Each year, associates and partners wait with anticipation for American Lawyer to roll out its signature rankings. First comes the influential Am Law 100, followed by the closely watched Am Law 200, and finally comes the annual A-List, the most associate-focused ranking of them all. This ranking identifies the most “well-rounded” of all Am Law 100 firms (i.e., the firms that are “the total package”).
The A-List differs from other Am Law rankings in that only one financial metric is involved — revenue per lawyer (RPL). The other factors included in this ranking are pro bono work, diversity, and most importantly, associate satisfaction. Double the weight is typically given to firms’ RPL and pro bono scores, and we usually see the same firms in the top three. That was not the case at all this time around.
This year, we’ve got a wildly different top three, and a new number one. Which 20 firms came out on top?
Every year, the American Lawyer trots out its rankings at about the same time — first the highly influential Am Law 100 and Am Law 200, which are then followed up by the A-List. Think of this ranking as the legal professions’s Westminster: everyone is yipping excitedly over the possibility of being named “best in show” at this Biglaw beauty contest.
The A-List differs from the Am Law 100 and 200 rankings in that there’s only one financial metric here (revenue per lawyer). The other factors involved are pro bono work, attorney diversity, and perhaps most importantly, associate satisfaction. In years past, associate satisfaction has represented only 16 percent of a firm’s total A-List score, but taking a nosedive or making significant gains in this area can turn it into a game changer.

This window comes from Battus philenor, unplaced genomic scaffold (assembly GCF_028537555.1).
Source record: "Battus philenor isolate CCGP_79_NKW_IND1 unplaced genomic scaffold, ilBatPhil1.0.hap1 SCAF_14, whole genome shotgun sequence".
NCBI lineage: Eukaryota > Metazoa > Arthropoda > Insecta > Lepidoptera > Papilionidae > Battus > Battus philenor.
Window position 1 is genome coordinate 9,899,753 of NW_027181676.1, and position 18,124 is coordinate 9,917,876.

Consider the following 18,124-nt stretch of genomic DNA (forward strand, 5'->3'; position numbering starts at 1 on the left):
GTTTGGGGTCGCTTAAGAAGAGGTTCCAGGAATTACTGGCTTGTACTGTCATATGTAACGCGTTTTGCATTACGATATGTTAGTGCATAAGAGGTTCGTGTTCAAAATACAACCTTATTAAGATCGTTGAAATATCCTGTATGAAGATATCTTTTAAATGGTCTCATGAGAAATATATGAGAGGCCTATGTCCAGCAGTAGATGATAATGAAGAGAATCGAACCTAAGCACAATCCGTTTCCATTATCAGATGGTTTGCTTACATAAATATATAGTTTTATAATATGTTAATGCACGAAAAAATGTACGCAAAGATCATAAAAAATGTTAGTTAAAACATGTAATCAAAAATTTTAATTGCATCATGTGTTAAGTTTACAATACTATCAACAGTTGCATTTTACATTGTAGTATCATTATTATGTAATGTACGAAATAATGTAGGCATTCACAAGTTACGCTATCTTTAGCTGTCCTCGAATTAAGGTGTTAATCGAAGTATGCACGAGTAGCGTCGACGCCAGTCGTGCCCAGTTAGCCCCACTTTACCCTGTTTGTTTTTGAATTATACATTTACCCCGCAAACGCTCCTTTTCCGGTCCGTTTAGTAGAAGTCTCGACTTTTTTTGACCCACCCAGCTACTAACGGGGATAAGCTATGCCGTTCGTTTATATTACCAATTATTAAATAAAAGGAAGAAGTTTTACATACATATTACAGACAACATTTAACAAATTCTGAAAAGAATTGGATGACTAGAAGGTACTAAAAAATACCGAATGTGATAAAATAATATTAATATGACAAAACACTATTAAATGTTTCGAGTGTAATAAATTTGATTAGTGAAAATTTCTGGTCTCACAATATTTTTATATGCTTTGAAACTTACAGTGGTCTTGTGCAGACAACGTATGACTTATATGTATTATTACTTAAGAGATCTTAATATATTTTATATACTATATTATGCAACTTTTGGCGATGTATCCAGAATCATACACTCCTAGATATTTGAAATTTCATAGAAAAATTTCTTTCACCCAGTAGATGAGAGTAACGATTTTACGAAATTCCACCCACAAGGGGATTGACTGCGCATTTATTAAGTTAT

So, which 20 firms made the grade this year? Let’s find out…
It’s that time of the year again: American Lawyer magazine has just released its A-List for 2011. The Am Law rankings attempt to evaluate which law firms have got the right stuff to become elite:
The A-List was created in 2003 in an effort to assess (and rank) the nation’s largest and most prominent law firms in a holistic way. It takes into account financial performance, which is represented by the inclusion of firms’ revenue per lawyer, and other important measures of law firm performance, such as attorney diversity, pro bono work, and associate satisfaction. The latter is measured by a firm’s results on our Associates Survey. Pro bono and diversity scores are also a reflection of a firm’s showing on our annual Pro Bono Survey and Diversity Scorecard.
So, which firms made the grade this year? And which firms are the true elite of the elite?
Ed. note: The Asia Chronicles column is authored by Kinney Recruiting. Kinney has made more placements of U.S. associates, counsels and partners in Asia than any other recruiting firm in each of the past seven years. You can reach them by email: email@example.com.
Things have changed recently in Korea – a few of our US and UK client firms are looking, very selectively, for a lateral US associate hire. Until just recently, there was not much hiring like this going on in Korea, since US and UK firms started opening offices there. We have already placed two US associates in Korea in the past month at top firms. Most of the hiring partners we work with in Korea do not actively work with other recruiters.
If you are a Korean fluent US associate in London, New York or another major US market, 2nd to 6th year, at a top 20 firm, with cap markets or M&A focus (or mix), or project finance background, and you are interested in lateraling to Korea to a top US or UK firm, please feel free to reach out to us at firstname.lastname@example.org or email@example.com. Our head of Asia, Evan Jowers, was just in Korea recently, and Evan and Robert Kinney will be in Korea in a few weeks. We are in the process of helping several firms open new offices in Korea (a number of which are interviewing our partner level candidates) and also helping existing offices there fill openings.
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